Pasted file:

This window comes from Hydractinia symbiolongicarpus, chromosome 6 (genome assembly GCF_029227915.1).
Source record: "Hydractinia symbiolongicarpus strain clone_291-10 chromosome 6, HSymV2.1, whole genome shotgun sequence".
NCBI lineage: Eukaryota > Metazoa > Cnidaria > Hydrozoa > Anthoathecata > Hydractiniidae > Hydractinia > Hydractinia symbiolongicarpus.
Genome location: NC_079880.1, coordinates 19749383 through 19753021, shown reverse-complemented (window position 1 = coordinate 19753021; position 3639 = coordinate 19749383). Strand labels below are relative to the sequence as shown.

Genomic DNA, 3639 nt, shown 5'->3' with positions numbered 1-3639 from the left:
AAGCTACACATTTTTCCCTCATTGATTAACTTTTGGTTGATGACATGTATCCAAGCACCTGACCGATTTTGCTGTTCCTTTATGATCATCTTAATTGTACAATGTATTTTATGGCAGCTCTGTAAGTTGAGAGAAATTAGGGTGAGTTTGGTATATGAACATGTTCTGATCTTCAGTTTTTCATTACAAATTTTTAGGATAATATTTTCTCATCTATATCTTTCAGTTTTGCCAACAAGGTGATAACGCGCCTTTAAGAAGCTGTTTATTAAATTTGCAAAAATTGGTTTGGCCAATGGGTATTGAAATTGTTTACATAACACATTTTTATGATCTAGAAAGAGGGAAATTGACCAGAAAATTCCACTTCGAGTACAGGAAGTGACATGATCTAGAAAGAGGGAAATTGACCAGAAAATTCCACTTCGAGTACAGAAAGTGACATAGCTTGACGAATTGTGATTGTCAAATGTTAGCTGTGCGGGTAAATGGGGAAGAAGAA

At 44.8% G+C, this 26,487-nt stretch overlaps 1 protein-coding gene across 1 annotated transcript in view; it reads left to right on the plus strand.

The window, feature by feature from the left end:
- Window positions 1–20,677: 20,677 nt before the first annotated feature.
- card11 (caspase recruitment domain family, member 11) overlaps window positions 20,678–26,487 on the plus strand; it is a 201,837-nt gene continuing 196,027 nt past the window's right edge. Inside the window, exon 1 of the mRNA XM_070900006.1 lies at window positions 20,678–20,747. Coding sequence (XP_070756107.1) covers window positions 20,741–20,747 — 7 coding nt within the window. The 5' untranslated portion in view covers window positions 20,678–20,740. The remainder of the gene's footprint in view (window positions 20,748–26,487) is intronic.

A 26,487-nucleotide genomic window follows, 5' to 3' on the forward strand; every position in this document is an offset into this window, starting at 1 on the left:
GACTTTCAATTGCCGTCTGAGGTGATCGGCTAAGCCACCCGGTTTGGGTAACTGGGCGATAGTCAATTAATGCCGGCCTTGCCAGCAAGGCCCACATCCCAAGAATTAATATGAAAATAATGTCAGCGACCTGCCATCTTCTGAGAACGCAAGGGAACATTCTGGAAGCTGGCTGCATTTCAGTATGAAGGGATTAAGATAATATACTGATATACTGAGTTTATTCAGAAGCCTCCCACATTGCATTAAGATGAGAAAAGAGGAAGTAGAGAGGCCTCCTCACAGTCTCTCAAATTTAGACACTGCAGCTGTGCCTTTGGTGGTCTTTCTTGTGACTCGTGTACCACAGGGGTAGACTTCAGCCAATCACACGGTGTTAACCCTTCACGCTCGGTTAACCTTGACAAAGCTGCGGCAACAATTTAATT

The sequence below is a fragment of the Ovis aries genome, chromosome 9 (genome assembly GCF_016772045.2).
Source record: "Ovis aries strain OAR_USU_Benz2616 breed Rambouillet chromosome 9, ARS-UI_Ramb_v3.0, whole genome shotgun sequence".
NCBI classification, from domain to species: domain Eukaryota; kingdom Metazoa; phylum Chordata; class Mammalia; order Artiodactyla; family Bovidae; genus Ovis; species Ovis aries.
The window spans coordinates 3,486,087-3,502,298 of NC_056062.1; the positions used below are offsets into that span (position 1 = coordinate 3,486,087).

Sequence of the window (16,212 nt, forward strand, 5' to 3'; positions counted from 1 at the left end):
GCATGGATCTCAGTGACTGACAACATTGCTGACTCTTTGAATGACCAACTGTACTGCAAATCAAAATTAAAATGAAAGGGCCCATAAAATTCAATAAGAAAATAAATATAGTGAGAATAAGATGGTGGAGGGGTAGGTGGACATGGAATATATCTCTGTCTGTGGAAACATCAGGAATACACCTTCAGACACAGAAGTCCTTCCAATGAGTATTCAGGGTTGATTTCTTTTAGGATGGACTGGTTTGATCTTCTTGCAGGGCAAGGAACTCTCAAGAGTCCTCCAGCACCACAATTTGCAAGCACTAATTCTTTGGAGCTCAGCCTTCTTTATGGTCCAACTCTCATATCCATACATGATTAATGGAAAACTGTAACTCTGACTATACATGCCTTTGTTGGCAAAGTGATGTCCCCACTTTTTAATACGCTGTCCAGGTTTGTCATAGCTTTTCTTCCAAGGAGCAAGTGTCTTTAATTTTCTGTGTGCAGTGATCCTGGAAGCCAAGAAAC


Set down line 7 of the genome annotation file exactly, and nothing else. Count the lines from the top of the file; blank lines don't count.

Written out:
At 44.8% G+C, this 26,487-nt stretch overlaps 1 protein-coding gene across 1 annotated transcript in view; it reads left to right on the plus strand.